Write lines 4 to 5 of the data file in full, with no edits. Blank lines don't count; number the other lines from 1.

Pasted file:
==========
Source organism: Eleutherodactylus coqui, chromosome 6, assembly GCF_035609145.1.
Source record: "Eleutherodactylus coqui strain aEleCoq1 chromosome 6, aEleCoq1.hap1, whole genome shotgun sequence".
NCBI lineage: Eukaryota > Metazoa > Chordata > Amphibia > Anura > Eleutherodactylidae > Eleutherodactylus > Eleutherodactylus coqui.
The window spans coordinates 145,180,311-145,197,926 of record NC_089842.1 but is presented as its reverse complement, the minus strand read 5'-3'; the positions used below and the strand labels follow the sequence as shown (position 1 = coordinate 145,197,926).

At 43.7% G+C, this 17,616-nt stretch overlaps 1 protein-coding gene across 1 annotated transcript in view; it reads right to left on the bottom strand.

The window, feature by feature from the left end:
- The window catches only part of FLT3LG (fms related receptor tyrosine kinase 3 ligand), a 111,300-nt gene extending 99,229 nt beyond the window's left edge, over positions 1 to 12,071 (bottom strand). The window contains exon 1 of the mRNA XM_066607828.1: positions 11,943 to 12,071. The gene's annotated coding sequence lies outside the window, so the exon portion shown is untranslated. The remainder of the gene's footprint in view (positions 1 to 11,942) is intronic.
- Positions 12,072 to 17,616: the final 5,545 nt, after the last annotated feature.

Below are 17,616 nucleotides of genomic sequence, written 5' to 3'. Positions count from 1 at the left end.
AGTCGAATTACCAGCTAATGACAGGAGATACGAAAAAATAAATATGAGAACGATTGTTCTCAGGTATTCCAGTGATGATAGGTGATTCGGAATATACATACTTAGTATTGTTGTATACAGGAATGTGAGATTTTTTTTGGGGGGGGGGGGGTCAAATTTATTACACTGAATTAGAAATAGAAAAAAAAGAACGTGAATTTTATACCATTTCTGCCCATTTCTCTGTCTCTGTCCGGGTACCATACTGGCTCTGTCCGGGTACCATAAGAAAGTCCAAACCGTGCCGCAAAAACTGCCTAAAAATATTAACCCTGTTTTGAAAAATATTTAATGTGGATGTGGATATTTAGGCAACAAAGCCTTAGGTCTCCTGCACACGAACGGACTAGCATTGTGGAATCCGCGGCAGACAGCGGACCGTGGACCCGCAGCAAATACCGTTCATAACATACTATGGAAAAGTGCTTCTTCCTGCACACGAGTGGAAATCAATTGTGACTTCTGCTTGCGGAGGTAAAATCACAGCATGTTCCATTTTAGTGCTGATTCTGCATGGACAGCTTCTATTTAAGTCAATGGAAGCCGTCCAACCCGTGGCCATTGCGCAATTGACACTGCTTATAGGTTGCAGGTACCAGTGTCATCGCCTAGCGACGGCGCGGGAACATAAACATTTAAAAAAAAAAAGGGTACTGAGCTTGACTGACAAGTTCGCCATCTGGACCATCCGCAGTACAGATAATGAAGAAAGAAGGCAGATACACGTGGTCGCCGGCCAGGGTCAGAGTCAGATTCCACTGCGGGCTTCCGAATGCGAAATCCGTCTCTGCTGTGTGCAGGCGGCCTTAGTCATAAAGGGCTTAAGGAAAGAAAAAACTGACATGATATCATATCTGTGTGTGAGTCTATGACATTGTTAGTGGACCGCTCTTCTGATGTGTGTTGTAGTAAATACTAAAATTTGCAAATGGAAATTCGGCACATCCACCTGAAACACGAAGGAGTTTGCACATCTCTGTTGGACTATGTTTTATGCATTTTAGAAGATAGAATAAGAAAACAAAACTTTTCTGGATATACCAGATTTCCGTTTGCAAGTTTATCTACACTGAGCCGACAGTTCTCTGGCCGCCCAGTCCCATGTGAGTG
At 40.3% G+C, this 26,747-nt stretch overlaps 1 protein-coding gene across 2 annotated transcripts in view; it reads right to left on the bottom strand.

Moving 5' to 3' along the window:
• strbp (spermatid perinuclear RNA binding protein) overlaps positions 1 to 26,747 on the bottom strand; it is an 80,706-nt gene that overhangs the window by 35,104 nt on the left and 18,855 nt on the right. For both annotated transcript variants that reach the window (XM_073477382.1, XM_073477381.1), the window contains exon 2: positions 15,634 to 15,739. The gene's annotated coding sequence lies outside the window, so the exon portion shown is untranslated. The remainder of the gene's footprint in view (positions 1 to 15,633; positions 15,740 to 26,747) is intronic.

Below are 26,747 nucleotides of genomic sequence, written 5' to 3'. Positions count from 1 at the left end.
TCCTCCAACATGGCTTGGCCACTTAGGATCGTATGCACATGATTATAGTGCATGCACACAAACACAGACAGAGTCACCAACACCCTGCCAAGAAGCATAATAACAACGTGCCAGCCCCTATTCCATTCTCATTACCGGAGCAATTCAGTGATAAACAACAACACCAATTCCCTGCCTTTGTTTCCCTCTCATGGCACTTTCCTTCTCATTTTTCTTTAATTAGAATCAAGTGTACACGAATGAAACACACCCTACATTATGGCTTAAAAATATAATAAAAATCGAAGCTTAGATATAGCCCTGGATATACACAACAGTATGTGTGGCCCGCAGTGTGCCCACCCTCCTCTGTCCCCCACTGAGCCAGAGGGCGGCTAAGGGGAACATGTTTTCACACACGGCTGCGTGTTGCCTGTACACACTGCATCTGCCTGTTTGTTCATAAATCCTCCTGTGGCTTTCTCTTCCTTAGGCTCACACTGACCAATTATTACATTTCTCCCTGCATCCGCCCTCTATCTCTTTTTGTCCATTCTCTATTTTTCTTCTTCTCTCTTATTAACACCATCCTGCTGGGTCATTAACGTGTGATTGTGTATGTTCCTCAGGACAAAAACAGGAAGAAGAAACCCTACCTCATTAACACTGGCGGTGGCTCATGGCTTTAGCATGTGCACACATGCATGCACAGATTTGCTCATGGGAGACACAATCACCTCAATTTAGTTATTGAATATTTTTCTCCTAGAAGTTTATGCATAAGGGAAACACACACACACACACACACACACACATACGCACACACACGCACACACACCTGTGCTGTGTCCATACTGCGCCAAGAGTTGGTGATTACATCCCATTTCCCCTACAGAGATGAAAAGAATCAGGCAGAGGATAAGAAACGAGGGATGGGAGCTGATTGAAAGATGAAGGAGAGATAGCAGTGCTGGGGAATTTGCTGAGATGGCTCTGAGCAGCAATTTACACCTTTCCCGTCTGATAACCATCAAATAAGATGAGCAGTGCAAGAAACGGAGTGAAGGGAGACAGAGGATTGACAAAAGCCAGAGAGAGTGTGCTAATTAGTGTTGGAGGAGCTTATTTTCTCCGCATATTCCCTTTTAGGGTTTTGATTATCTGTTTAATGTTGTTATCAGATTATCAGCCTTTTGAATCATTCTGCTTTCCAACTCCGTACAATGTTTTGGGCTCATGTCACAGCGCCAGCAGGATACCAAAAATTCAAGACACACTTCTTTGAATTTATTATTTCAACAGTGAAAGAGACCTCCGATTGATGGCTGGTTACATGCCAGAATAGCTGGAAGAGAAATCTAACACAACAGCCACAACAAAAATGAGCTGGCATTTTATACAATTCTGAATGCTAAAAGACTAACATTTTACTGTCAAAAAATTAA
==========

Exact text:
The window spans coordinates 145,180,311-145,197,926 of record NC_089842.1 but is presented as its reverse complement, the minus strand read 5'-3'; the positions used below and the strand labels follow the sequence as shown (position 1 = coordinate 145,197,926).

At 43.7% G+C, this 17,616-nt stretch overlaps 1 protein-coding gene across 1 annotated transcript in view; it reads right to left on the bottom strand.